Rediscovering Our Nature Instinct
The most powerful parts of “The Nature Instinct” are its many examples of how to correct our present-day nature deficit. By undertaking the exercises he describes — using Orion to tell direction and time, creating maps from the wind, or identifying trees by their sounds — the book “gently” hammers our brains “into a new pattern of thought,”
Everyone Can Learn Mathematics to High Levels: The Evidence from Neuroscience that Should Change our Teaching
Very important article by Jo Boaler:
‘For it is only when we combine positive growth messages with a multi-dimensional approach to teaching, learning, and thinking, that we will liberate our students from fixed ideas, and from math anxiety, and set them free to learn and enjoy mathematics.’
#3quotes from Vygotsky
‘Russian psychologist Lev Vygotsky is revered as a notable pioneer of research into learning and cognitive development. Although his writings were suppressed in the West for several decades, they eventually emerged in the 70s, representative of a progressive view of constructivism, in which the social was seen as a major influence on learning.’
Extra arts education boosts students’ writing scores — and their compassion, big new study finds
‘It’s just the latest study to find that giving students more access to the arts offers measurable benefits. And adding time for dance, theater, or visual arts isn’t at odds with traditional measures of academic success, according to the research — which amounts to one of the largest gold-standard studies on arts education ever conducted.’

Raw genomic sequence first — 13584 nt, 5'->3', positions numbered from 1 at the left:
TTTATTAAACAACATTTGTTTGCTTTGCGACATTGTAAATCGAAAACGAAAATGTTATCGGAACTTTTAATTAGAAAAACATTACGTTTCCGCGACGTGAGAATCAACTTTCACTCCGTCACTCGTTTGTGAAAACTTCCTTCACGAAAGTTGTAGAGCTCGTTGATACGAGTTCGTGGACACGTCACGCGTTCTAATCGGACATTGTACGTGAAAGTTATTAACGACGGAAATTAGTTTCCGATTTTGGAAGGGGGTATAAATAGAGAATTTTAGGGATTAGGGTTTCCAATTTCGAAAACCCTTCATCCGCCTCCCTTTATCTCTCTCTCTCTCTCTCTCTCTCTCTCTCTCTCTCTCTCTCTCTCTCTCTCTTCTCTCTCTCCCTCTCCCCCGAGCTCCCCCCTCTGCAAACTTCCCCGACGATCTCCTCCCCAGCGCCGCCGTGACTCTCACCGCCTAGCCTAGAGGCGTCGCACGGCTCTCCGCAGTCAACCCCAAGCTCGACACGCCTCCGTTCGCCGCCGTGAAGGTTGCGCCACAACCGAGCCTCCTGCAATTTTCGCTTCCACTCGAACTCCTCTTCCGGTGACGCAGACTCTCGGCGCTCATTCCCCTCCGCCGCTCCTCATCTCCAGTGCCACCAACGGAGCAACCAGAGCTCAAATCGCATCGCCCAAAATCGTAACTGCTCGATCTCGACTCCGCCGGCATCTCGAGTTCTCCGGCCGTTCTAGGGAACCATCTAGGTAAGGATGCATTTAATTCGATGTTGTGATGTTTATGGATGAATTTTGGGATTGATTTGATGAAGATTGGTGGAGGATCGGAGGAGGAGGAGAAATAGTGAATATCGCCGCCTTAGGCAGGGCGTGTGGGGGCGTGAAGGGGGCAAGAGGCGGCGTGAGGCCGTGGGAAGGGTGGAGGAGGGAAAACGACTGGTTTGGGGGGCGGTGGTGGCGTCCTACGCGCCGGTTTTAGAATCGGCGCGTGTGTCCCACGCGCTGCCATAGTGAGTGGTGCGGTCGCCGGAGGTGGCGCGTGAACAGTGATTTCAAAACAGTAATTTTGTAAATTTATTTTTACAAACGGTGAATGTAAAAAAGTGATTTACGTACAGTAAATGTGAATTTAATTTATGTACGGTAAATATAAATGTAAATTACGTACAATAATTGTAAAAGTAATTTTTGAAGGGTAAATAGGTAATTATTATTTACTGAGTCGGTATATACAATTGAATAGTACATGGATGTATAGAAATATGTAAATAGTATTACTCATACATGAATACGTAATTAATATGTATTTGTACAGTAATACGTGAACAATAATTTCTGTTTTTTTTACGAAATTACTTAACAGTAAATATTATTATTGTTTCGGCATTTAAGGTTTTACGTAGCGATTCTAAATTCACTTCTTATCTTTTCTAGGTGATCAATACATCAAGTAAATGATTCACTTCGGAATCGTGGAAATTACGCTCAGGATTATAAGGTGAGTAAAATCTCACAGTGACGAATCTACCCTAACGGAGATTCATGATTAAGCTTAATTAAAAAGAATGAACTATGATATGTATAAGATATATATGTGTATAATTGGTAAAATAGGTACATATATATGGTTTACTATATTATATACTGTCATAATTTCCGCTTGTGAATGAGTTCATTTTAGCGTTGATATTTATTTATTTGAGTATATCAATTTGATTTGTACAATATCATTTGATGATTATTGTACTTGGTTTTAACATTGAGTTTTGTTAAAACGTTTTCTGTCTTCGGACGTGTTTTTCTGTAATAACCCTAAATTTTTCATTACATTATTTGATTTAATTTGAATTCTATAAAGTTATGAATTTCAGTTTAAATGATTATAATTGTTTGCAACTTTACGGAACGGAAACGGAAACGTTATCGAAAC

From Bruce’s ‘goldie oldies’ file:
Advice from David Perkins to make learning Whole – how to integrate skills into inquiry.
‘The problem Perkins says is there is too much problem solving ( teachers problems ) and not enough problem finding – or figuring out often ‘messy’ open ended investigations. ‘Playing the whole game’ is the solution resulting in some sort of inquiry or performance. Student are withdrawn individually or in groups to be given necessary help to return to the game of learning..’
Importance of observational drawing
‘Drawing is an ideal way to break through habitual ways of thinking. All too often our students see but they do not look. Observational drawing has long been an important means for some teachers to develop deeper consciousness
in students – to assist students see through their habitual ways of seeing and to develop new awareness.’
Interactive teaching- the Learning in Science Project (LISP)
‘If we really believe students ‘construct’ their own ‘meanings’ from any experience then teachers need to value the ‘prior ideas’ , questions and theories their students have. Only then can they set about to challenge and help students change what they know and can do. Some of the best research in this process was completed in NZ in the 80s by researchers at Waikato University but has been, more or less, ignored by those in authority since.’
Organising the school day for 21st Century Teaching – the Craft of Teaching
‘Ideally classroom organisation should be based on helping students achieve in depth quality learning across the curriculum amplifying or uncovering, every student’s unique gifts and talents to ensure they have the skills to become lifelong learners.A close look at the daily classroom organisation/timetable is a sure way to get an idea of what is seen as important by the teacher – or the school.’
|Valuing the individual differences and talents of all learner